The only possible explanation seemed to be that Signal 171 must have been restored to danger too early. Under cross-examination Signalman Edwin Gibson, who was responsible for the movements of the Scarborough train, admitted that in his eagerness to keep things moving he had, in fact, reset Signal 171 at about the time the third coach of the five-coach train was passing it. Though strictly against the rules, this practice was tolerated at busy times, but here it was the first step towards disaster.

    His colleague in charge of the movements of the Withernsea train, Signalman John Clark, was also keen to keep things moving. To this end, rather than watching what was happening outside he had his eyes on what Gibson was doing. As soon as he saw Gibson resetting Signal 171 he began to set the road for the Withernsea train, starting with Number 96 Points. Or so he thought. In fact, he must have pulled the wrong lever in his haste. The next lever to the left, Lever 95.

    There could have been only a very small window of opportunity for him to do this, the time taken by the locomotive of the Scarborough train to reach the locking bars of Number 95 Points after Signal 171 had been reset. Just how long did he have?

    Calculations were made, based on the estimated speed of the Scarborough train, its estimated distance from those locking bars at the time the signal was reset, and the time taken by the mechanism to move Number 95 Points. It turned out that the time available to Clark in which to move that lever was less than one second.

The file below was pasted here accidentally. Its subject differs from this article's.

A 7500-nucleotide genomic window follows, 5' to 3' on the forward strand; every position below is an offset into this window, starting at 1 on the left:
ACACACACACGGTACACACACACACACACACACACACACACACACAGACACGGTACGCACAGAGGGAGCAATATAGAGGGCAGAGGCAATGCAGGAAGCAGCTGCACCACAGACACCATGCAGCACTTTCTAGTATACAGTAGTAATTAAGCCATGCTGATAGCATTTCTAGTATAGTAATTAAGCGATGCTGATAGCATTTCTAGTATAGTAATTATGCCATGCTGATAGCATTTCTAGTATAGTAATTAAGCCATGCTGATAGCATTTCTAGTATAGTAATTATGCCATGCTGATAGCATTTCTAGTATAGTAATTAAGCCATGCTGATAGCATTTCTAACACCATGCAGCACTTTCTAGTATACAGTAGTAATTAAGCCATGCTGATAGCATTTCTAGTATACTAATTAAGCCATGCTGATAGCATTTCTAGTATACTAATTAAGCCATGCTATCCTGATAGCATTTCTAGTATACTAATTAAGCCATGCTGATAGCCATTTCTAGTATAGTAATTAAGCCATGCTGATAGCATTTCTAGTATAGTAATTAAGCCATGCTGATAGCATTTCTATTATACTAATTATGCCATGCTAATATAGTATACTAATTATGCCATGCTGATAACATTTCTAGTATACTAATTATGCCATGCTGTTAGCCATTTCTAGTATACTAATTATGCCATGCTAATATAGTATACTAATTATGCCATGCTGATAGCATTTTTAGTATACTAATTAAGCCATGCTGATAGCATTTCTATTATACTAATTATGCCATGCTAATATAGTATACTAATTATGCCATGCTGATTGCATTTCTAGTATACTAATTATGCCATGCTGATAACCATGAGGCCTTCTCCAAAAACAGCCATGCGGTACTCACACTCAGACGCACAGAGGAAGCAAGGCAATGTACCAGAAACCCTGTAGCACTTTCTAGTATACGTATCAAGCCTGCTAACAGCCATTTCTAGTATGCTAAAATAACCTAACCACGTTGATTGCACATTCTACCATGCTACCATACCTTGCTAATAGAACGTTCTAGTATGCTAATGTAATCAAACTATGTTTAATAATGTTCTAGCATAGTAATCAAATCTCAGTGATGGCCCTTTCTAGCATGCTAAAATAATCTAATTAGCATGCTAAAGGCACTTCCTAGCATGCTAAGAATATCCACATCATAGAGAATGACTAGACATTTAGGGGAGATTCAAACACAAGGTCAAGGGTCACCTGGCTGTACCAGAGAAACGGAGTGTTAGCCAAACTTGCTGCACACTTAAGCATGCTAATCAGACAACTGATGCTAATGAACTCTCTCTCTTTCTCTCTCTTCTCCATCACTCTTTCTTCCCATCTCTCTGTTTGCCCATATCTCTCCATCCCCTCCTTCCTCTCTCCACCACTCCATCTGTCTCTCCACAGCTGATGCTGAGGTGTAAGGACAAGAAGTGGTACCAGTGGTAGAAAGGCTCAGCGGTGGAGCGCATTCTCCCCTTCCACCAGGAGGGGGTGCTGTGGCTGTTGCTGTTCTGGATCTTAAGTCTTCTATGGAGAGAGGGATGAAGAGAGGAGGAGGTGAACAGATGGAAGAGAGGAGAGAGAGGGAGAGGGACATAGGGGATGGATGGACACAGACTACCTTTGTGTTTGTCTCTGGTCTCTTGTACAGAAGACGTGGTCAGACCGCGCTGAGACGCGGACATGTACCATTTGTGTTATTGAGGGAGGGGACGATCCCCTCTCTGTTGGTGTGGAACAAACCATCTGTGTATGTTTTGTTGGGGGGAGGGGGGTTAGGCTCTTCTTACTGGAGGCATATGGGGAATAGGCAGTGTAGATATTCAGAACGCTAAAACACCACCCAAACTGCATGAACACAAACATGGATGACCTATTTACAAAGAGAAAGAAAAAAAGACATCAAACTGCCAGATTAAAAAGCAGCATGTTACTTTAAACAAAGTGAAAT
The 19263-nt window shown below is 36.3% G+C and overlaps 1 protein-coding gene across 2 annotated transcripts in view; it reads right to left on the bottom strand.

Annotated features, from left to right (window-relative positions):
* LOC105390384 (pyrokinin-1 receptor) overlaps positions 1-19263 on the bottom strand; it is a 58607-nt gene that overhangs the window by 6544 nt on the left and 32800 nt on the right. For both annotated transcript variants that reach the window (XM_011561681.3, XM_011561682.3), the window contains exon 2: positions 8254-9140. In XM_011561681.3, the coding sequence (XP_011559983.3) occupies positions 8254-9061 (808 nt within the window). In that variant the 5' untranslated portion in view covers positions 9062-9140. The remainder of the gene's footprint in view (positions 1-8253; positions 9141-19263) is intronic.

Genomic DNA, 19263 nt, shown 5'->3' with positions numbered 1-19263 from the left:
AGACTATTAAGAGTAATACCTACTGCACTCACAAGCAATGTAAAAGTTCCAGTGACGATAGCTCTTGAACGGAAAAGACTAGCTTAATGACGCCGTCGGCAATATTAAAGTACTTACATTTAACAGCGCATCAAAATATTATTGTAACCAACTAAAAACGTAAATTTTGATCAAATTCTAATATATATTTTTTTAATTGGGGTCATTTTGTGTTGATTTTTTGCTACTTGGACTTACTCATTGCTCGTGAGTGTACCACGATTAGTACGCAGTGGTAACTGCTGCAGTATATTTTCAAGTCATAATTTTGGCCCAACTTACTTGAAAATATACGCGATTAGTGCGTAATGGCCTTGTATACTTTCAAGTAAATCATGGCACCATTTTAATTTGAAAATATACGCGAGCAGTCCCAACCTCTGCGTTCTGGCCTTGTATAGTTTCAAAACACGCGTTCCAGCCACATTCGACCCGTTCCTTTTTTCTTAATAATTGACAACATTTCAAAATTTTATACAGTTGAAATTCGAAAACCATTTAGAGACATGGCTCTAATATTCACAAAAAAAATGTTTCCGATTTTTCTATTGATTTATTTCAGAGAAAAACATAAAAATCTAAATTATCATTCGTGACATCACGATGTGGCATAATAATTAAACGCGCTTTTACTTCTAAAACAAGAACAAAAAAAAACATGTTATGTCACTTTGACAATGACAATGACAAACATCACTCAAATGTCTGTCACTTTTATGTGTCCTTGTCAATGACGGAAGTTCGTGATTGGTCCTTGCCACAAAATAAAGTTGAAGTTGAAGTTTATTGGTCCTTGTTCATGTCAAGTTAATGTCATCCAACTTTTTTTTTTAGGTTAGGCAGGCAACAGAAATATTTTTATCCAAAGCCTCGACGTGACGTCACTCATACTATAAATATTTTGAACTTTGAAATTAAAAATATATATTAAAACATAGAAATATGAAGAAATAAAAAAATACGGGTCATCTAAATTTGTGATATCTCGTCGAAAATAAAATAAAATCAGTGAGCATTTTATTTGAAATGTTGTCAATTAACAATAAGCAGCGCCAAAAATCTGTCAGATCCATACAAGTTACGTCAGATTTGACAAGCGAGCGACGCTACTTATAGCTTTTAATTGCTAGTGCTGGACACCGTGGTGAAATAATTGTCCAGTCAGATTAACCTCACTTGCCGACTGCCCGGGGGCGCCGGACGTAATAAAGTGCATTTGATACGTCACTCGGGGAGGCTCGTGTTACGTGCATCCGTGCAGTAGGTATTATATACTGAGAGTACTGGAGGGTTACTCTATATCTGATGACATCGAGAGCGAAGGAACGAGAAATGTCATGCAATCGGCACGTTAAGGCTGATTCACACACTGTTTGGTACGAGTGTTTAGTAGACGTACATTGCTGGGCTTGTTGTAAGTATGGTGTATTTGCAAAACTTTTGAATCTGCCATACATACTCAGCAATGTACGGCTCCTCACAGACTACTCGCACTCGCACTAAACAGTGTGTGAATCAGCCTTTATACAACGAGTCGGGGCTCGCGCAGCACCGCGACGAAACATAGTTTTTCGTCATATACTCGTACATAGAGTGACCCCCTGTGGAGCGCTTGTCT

So in that vanishingly small moment of time in which it was possible, less than the blink of an eyelid, Signalman Clark made precisely the one mistake that could have caused a collision. If the signal-box had been equipped with the big old manual levers he wouldn’t have had time to do it all. It was a freak accident, a million-to-one chance.


    Another fascinating blog Richard. And unlike so many of them, where there were obvious risks being taken or safety features omitted, with this one it’s so unlikely as to surely have been unforseeable. Do you think the signalmen were reassured by all the built-in the safety features that nothing like that could have happened, freeing them to run the two trains so close? Or was it the old fear of causing a delay for financial/reputation reasons rearing its head again? Were there any additional safety measures introduced as a result?


    Yes, I’m sure that the signalmen must have thought their systems were foolproof. As for their motivation, it seems to have been professional pride more than anything else. It was a matter of pride not to fall down on the job, to keep the traffic moving if at all possible. And though no one would have blamed them if that arriving train had been held up briefly at a signal while the other train departed, they would have had to record the delay in a book, and they wanted to keep a clean sheet.